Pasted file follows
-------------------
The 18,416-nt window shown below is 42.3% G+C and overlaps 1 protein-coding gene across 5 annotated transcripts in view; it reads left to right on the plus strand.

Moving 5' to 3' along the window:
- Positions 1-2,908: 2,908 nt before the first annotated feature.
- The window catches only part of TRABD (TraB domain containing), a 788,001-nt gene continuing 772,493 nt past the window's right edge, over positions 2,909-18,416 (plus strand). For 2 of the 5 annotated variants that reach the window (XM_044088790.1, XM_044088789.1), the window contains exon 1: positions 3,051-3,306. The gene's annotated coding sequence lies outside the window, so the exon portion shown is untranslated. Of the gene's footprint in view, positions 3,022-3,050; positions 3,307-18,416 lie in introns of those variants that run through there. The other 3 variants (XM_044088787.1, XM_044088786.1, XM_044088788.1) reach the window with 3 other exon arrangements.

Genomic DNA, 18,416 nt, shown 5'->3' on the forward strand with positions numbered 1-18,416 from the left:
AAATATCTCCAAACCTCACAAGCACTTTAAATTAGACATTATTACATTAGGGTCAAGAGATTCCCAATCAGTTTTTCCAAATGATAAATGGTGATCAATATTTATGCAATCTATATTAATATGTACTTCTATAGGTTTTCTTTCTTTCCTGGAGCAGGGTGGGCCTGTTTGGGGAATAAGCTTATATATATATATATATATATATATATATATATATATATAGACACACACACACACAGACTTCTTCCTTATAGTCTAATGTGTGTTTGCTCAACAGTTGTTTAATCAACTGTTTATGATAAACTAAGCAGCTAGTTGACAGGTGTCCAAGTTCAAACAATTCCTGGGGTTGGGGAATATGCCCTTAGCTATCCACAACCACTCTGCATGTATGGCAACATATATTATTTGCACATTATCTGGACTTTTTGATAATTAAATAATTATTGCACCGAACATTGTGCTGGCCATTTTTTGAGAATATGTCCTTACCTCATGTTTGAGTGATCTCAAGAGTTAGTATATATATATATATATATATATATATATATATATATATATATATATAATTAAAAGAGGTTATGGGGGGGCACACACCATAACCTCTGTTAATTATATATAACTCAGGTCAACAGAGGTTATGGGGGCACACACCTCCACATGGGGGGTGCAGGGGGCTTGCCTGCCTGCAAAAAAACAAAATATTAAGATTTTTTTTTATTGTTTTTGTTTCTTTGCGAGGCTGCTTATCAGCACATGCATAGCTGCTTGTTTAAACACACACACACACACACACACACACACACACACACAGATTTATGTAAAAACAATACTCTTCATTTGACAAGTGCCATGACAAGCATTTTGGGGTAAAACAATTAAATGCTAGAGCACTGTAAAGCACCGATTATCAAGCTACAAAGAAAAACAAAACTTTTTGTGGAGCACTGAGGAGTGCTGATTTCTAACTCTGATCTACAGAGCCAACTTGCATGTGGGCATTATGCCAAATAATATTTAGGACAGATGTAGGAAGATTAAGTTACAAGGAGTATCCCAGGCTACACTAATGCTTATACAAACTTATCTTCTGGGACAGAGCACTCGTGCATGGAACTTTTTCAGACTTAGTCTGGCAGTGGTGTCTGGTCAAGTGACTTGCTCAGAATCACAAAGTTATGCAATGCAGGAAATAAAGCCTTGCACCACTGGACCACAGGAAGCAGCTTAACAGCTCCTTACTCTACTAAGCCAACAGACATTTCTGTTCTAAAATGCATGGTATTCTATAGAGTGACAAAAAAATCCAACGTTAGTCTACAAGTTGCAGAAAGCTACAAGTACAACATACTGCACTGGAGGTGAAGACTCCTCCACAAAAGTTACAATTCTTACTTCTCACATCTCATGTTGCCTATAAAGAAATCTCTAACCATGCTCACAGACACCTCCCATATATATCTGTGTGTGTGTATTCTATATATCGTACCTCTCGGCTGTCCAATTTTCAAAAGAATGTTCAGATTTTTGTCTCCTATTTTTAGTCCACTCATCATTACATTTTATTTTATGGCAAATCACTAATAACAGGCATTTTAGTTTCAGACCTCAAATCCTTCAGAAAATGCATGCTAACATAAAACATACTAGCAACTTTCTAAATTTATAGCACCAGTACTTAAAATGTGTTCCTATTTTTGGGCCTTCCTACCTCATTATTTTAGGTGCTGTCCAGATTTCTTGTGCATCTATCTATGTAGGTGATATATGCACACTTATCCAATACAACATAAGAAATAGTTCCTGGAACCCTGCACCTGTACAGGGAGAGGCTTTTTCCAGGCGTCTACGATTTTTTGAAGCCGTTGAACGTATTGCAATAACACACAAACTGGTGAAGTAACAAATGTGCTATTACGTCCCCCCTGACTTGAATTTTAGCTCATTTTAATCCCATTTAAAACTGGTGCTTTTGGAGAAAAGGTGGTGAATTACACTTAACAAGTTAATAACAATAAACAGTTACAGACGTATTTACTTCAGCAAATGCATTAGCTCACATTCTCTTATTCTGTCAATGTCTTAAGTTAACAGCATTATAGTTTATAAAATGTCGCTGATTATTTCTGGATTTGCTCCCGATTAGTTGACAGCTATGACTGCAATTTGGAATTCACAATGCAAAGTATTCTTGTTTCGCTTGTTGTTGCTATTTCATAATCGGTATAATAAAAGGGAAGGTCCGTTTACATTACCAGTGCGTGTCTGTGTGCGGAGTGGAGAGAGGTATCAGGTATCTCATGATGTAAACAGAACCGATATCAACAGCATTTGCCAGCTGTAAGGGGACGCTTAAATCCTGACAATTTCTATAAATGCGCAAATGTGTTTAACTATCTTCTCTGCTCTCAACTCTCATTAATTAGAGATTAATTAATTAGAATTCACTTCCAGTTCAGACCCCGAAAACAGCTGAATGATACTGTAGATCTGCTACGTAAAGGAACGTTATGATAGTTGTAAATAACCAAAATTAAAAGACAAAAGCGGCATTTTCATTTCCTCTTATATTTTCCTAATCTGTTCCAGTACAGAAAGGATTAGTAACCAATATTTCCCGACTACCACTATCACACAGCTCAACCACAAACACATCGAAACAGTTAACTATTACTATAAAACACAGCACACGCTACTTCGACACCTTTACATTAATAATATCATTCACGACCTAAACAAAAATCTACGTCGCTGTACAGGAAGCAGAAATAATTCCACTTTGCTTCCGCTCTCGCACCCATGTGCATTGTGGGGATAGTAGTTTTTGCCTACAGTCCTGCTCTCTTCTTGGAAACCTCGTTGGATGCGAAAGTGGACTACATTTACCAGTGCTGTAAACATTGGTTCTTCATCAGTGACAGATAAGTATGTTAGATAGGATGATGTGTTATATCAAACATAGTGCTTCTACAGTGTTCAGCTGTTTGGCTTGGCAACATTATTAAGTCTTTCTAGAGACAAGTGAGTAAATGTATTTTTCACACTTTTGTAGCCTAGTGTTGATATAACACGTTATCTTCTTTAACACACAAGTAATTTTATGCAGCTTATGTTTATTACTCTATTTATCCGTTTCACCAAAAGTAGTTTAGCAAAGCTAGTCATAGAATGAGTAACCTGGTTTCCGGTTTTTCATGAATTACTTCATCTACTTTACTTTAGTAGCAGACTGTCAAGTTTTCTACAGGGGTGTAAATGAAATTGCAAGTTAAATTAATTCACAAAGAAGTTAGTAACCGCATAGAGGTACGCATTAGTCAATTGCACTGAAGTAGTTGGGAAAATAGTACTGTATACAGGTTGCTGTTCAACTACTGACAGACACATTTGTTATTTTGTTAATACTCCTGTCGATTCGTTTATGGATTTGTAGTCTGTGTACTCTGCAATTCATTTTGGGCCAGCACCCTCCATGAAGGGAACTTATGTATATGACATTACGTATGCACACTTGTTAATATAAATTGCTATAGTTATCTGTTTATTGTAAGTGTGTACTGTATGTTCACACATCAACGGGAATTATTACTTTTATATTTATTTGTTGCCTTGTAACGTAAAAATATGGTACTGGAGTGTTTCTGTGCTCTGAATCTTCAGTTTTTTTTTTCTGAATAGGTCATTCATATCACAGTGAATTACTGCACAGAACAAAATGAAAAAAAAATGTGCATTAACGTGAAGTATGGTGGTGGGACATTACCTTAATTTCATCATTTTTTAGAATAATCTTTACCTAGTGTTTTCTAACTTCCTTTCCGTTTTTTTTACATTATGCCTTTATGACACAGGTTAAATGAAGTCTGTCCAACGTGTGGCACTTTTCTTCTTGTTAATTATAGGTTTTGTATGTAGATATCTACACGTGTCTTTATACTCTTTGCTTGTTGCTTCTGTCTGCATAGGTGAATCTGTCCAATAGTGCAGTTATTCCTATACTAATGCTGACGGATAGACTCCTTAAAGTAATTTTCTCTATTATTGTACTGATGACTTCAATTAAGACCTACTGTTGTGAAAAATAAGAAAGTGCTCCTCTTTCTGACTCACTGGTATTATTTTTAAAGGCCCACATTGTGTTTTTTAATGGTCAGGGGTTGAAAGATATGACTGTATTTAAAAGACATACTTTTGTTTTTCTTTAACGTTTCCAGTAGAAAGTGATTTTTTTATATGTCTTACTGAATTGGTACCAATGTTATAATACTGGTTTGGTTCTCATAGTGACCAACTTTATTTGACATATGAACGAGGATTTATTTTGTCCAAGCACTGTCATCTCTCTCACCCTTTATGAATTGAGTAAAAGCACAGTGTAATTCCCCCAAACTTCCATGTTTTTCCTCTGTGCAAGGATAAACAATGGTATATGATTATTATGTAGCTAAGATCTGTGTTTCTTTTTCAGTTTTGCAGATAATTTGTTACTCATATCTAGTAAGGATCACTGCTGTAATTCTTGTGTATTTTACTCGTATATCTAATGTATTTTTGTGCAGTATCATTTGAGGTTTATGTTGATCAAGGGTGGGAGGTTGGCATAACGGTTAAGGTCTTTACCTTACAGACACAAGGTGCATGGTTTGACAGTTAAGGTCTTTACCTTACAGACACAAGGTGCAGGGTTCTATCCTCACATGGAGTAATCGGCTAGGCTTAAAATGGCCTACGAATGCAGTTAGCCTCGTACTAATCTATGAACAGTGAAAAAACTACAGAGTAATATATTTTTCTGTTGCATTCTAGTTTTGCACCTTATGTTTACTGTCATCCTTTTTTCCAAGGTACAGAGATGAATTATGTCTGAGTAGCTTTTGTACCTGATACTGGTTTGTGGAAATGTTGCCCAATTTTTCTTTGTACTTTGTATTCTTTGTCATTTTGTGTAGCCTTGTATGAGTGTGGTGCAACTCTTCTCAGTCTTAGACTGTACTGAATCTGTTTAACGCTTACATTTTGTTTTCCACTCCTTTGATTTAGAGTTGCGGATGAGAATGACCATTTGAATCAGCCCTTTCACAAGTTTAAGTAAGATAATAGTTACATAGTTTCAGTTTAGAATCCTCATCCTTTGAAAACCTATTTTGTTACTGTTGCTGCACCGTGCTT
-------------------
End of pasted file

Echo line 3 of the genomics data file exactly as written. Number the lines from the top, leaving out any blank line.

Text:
- Positions 1-2,908: 2,908 nt before the first annotated feature.